Tag Archives: Bisexuality

Making our cake and eating it too!

Cake has feature heavily in the history of LGBT+ communities.

Firstly you have the idea that being bisexual is having your cake and eating it (with the implications sometimes being that bisexuals are indiscriminate, greedy or lazy) which while some bisexuals have embraced the cake idea, some, other have wanted to get the hell away from it.

The other group which has totally jumped on the cake wagon (nom…cake wagon…) is the online asexual community. AVEN welcomes new members with cake, even though no one is quite sure where it comes from it has become one of the symbols of asexuality.

well it does look a really good cake.

Also cake is just generally awesome. I don’t think I could love someone who didn’t love cake. So I pleaded to be allowed to post about baking on this blog, because it really should be part of our agenda if it is not already. And I have some recipes and ideas that may make it  more likely.


Why hello ladies...I am a tasty cake.

Why hello ladies…I am a tasty cake.

Yes. A cake which is a rainbow. This has also been called “pride cake” or “mystery cake” (when covered in plain icing.) It is super simple and super tasty. It could also be really easily adapted for whatever pride flag or colours you like.

You will need:

  • 2 x 20cm cake pans (or different sizes but you may need to adjust timings)
  • Food colourings (paste or liquid) red, yellow, blue, purple (hard to mix), green and orange if you like but they come out ok when mixed.
  • Plain icing (packet or be fancy and do a frosting)
  • 200g each of: self raising flour, caster sugar, soft butter,
  • 1 teaspoon (5ml) baking powder
  • 4 eggs beaten

Make it:

  1. Turn oven to 190/gas mark 5 (slightly less for fan ovens)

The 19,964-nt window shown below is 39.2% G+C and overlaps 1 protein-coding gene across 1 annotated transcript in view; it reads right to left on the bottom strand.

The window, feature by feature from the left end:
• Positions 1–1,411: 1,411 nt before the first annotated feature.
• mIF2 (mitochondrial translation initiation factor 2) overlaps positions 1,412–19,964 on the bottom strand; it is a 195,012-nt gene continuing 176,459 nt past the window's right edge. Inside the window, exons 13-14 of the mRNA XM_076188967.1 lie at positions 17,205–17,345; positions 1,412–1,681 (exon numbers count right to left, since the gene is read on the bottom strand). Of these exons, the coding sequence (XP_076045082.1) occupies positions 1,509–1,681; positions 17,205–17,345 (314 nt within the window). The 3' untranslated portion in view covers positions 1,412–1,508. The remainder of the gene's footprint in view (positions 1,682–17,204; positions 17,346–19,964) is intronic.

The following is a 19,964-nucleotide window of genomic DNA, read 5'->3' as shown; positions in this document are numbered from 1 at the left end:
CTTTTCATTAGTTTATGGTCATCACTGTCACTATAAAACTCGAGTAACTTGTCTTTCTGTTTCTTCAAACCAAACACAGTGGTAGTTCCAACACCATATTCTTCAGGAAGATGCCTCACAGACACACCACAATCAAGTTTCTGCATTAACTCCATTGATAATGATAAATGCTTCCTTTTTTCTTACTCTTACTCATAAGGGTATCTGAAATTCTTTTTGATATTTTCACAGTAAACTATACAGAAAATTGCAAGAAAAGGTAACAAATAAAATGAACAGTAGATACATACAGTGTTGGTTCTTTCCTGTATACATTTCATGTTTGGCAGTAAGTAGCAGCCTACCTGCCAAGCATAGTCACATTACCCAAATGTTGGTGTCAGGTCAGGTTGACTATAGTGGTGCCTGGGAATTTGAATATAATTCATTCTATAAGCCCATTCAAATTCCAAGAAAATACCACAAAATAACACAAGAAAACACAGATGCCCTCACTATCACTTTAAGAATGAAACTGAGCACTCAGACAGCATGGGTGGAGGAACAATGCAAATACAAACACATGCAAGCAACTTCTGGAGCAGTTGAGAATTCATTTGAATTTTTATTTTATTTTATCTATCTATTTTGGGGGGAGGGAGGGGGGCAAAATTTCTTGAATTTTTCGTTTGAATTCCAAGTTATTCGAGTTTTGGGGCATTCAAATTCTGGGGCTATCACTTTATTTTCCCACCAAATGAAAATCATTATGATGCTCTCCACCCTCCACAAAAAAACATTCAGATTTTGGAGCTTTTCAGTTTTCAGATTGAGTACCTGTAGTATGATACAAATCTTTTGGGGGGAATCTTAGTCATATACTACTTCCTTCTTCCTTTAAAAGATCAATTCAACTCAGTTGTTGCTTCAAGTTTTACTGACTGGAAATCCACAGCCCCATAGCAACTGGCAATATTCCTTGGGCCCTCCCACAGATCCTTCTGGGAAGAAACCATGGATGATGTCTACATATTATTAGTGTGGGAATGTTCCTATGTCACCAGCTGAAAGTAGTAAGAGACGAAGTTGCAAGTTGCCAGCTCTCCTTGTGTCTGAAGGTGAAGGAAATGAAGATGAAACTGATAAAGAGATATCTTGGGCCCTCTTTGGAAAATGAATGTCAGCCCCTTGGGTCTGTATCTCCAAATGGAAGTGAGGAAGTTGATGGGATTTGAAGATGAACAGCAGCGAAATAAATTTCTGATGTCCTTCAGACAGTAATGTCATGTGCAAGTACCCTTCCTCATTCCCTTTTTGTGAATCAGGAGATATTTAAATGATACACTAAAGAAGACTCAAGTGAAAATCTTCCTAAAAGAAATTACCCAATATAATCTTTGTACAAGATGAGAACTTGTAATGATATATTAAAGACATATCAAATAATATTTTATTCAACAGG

2. Combine the flour, sugar, butter, baking powder and eggs in a large bowl. Beat until it is soft and smooth.
  3. Divide the mixture into 6 smaller bowls and add food colourings. The colours will be stronger when it is cooked but don’t make them too weak, unless you really like your pastels.
  4. Go wild! Splodge the mixture into pre-greased tins or silicone pans. Don’t worry about prettiness here.
  5. Pop in the oven on the middle shelf for 20 mins (check the first time you make it as it may take a little more or less time. Check by using a clean skewer, if it comes out clean it is done.)
  6. Turn off the oven and leave the cake to cool on a cooking rack. Don’t eat it yet.
  7. If you are doing a double layer cake when it is cool, sandwich the two together with jam/buttercream/nutella/whatever you like.
  8. Otherwise, once it is cool cover it in your plain icing as a disguise and decorate as you wish.
  9. Serve it to your friends and allow your cake to “come out” and show its true colours!
  10. EAT.

I will be back again if people want be to be exploring my adventures making macarons in different flavours (more pictures next time!)

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Born this way?